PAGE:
Tasty PLC saw turnover from £10m to £45m in six years. The growing restaurant chain is the owners of Wildwood restaurants and DimTs (serves Asian cuisine).

If you want to know about the owners of Tasty PLC, see HERE.

According to Big Hospitality, UK diners is likely to spend £54.7bn on eating out by 2017. 

No wonder Tasty is looking for a slice of that market.

Despite the super competitiveness of the restaurant industry, Tasty PLC is expanding at a rapid pace. So, an insight on whether it is a successful growth company requires the following research:

  1. Look at the change in free cash flow;
  2. Store metrics;
  3. Operating lease and rent;
  4. What constitutes cash inflow?
  5. Cash generative assets;
  6. The situation with capex and sales;
  7. Circumstances involving financing;
  8. Outlook on the restaurant industry;
  9. Market valuation.


So, let’s begin.  


A Tasty’s Content


My one problem with Tasty PLC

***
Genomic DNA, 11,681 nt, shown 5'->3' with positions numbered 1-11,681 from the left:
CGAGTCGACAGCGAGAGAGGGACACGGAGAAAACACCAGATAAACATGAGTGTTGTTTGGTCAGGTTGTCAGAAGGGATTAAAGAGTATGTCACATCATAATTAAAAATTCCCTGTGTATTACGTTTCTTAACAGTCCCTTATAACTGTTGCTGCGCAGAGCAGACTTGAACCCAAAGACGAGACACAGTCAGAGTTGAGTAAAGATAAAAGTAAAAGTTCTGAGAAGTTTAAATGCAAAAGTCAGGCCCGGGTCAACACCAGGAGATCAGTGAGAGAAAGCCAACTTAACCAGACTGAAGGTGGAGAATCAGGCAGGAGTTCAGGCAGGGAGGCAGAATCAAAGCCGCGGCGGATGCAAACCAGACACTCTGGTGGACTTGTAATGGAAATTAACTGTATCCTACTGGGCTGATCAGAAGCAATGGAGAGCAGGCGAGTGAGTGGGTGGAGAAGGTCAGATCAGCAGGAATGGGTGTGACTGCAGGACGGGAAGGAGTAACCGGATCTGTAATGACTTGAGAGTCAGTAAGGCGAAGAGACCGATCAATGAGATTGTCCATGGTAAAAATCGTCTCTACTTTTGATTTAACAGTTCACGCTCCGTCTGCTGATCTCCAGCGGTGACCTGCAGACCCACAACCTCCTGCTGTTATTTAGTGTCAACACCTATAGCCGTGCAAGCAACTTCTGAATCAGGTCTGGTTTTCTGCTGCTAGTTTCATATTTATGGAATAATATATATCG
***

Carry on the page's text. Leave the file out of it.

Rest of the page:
Lack of free cash flow. More accurately negative free cash flow.

I know people would point out it’s in an expansion phase. They are doing it to take advantage of economies of scales. (increasing sales overcome high fixed costs leading to higher margins)

However, the business been in operations for over ten years.

Exhibit 1


Since their 2006’s IPOs, shareholders saw minimal share price appreciation. (IPOs price £0.52/share, compared to today’s share price of £0.71/share, a 35% gains). There were no dividends paid during this period.


Revenue been growing, but are management paying attention to operational efficiencies

Although, revenue went up 17-fold in the last 10 years to £46m sounds impressive. Better yet, you got to know if operations are increasing its efficiencies.

Metrics such as revenue per store and revenue per employee is more useful than plain sales numbers.


Exhibit 2


Revenue per store gyrates between £740k and £840k, where in past two years it was at the lower range. That’s because Tasty was accelerating new store openings at a double-digit pace (2015: 12; and 2016: 13), compared with single digits.

Besides, opening a new store requires time for it to operate at full till. So, we question, if:

The new stores were dragging down the average sales per store?

Or, are the older stores achieving revenue…

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